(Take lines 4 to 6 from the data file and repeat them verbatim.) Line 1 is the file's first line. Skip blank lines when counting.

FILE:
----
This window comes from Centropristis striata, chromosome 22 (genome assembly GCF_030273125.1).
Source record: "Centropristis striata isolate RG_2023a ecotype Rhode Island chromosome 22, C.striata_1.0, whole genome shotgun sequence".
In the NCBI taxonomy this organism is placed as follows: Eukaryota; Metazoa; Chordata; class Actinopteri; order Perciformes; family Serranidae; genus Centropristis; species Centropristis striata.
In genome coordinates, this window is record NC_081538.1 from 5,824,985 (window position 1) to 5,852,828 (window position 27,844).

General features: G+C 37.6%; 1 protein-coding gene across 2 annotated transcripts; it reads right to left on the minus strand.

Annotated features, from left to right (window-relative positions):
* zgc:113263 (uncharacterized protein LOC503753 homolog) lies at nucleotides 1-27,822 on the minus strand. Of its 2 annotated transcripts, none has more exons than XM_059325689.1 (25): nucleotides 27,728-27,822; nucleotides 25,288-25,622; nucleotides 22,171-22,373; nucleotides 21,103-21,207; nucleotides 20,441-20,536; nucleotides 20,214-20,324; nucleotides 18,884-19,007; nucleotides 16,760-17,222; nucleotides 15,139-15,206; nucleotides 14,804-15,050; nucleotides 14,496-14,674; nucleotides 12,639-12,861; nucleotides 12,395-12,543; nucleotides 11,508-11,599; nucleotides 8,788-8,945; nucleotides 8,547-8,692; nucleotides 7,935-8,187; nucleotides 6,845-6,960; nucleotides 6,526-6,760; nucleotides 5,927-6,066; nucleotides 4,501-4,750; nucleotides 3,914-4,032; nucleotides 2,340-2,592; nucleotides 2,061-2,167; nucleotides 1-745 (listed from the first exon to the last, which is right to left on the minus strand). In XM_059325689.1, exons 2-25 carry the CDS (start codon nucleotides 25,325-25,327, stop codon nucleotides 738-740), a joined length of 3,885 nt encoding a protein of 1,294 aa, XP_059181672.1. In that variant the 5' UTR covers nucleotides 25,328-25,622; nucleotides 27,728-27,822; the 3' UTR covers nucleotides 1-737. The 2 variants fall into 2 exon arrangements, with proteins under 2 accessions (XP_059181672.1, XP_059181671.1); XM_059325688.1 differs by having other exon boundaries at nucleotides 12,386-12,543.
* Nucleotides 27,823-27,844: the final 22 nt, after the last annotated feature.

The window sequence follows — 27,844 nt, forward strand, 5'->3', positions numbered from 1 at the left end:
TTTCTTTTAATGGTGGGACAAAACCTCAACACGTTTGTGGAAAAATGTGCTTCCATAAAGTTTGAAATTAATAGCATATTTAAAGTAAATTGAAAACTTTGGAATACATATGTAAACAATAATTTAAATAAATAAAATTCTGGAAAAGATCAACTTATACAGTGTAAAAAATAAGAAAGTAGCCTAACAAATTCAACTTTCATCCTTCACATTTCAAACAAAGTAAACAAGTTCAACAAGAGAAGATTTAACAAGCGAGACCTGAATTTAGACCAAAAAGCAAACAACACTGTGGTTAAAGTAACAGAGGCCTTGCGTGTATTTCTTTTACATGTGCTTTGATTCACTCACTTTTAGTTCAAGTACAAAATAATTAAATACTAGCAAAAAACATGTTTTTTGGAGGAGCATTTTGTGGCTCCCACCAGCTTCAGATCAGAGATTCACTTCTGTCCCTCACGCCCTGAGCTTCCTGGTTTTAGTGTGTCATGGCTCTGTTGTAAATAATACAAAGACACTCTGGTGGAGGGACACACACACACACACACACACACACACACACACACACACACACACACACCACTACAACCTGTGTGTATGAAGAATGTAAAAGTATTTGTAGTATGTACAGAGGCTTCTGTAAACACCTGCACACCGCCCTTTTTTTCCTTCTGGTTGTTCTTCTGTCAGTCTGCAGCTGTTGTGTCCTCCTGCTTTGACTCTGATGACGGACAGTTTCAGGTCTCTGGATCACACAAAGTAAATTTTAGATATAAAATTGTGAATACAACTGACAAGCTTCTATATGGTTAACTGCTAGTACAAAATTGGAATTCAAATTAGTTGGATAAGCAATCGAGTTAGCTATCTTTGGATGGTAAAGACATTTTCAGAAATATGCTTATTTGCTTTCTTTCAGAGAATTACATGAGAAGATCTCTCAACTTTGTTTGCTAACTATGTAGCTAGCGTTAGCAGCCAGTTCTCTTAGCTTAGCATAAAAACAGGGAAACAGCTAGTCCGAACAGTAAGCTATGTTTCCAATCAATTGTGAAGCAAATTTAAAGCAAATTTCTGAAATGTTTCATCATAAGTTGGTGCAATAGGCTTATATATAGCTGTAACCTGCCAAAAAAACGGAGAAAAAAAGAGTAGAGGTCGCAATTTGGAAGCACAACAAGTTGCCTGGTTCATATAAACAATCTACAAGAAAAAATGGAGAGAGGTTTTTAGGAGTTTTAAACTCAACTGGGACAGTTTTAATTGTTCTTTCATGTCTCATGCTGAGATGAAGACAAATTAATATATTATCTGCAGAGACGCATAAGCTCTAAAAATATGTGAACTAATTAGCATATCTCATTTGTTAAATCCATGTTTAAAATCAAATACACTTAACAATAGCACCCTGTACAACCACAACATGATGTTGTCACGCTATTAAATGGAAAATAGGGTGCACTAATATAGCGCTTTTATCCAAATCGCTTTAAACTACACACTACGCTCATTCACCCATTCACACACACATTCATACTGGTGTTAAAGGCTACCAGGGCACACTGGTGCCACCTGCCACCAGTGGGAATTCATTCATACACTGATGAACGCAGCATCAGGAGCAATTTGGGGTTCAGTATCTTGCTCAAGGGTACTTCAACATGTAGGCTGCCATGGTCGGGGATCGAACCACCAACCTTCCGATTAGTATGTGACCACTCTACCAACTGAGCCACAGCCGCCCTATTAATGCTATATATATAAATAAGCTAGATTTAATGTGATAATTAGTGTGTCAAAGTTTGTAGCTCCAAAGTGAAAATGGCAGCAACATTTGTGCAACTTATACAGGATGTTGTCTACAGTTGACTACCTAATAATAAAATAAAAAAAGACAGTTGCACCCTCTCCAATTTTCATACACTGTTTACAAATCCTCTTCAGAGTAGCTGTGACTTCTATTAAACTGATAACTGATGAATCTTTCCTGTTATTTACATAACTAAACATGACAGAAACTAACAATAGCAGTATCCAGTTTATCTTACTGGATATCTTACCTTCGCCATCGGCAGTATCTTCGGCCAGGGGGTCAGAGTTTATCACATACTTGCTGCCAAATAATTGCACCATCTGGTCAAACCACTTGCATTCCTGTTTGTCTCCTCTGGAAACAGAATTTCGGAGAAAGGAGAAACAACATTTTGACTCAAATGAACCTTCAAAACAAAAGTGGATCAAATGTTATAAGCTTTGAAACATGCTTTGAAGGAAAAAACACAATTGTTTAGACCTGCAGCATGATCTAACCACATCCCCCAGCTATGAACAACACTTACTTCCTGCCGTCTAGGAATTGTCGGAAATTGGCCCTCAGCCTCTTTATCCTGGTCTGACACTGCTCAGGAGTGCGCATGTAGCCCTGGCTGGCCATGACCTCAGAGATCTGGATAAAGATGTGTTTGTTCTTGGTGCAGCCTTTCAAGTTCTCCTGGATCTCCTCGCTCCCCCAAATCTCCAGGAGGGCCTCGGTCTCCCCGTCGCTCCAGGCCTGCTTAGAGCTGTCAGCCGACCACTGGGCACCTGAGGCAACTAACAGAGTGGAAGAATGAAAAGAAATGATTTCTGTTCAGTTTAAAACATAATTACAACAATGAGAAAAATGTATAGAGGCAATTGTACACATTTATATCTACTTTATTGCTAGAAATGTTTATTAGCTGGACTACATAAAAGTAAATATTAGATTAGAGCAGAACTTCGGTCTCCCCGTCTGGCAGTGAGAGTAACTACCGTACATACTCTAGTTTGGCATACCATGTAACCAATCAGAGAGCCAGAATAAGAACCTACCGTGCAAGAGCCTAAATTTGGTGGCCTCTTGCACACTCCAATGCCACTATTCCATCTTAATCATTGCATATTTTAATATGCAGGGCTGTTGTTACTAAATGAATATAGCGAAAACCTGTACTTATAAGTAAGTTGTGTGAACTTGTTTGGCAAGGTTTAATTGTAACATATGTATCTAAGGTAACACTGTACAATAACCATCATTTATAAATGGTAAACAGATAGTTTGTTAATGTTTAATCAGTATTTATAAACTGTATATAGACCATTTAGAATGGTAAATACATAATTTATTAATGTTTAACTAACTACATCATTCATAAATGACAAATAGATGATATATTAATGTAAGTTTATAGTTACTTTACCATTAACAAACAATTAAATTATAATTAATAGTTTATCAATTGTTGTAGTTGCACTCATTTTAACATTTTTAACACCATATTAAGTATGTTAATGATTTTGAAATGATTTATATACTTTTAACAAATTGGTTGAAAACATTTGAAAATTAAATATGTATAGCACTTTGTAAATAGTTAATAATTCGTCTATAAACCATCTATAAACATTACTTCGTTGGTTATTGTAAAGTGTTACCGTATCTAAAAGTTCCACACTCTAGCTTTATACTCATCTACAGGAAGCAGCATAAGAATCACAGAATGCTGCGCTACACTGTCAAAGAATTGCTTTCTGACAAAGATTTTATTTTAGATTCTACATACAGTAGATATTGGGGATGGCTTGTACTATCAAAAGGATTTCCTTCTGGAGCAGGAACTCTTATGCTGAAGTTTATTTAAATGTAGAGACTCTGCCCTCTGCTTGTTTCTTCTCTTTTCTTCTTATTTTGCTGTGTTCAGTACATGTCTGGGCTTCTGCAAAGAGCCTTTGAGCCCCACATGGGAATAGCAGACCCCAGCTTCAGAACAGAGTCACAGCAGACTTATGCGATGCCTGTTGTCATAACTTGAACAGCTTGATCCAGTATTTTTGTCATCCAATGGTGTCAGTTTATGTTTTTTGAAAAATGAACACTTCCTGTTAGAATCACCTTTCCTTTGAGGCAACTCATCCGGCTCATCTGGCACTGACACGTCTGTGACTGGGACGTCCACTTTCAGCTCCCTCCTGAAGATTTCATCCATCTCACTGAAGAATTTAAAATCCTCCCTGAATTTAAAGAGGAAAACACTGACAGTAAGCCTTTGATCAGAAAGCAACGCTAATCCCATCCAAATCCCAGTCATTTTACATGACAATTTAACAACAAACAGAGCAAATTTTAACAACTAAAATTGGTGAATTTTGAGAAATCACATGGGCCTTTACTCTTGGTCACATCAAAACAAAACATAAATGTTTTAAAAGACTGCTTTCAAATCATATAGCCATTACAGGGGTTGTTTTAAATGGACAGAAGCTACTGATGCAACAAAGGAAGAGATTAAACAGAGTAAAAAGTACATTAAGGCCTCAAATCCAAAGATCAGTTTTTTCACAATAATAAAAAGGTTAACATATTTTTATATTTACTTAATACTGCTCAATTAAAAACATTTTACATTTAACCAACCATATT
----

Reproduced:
In genome coordinates, this window is record NC_081538.1 from 5,824,985 (window position 1) to 5,852,828 (window position 27,844).

General features: G+C 37.6%; 1 protein-coding gene across 2 annotated transcripts; it reads right to left on the minus strand.

Annotated features, from left to right (window-relative positions):